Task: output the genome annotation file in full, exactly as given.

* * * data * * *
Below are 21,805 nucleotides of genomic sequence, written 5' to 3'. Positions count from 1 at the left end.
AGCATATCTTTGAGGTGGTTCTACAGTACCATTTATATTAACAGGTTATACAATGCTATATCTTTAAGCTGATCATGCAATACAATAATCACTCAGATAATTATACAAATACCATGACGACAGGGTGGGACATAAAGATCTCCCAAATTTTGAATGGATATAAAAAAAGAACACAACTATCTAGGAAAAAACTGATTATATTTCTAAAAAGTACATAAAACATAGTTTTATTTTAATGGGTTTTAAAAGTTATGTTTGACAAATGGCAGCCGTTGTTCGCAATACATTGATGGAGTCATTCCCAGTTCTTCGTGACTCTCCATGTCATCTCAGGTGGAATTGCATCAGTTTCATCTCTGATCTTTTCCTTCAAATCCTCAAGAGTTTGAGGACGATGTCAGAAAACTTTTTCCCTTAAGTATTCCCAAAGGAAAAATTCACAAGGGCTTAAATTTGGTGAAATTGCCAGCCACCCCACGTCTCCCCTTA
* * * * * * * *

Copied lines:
Below are 21,805 nucleotides of genomic sequence, written 5' to 3'. Positions count from 1 at the left end.
AGCATATCTTTGAGGTGGTTCTACAGTACCATTTATATTAACAGGTTATACAATGCTATATCTTTAAGCTGATCATGCAATACAATAATCACTCAGATAATTATACAAATACCATGACGACAGGGTGGGACATAAAGATCTCCCAAATTTTGAATGGATATAAAAAAAGAACACAACTATCTAGGAAAAAACTGATTATATTTCTAAAAAGTACATAAAACATAGTTTTATTTTAATGGGTTTTAAAAGTTATGTTTGACAAATGGCAGCCGTTGTTCGCAATACATTGATGGAGTCATTCCCAGTTCTTCGTGACTCTCCATGTCATCTCAGGTGGAATTGCATCAGTTTCATCTCTGATCTTTTCCTTCAAATCCTCAAGAGTTTGAGGACGATGTCAGAAAACTTTTTCCCTTAAGTATTCCCAAAGGAAAAATTCACAAGGGCTTAAATTTGGTGAAATTGCCAGCCACCCCACGTCTCCCCTTA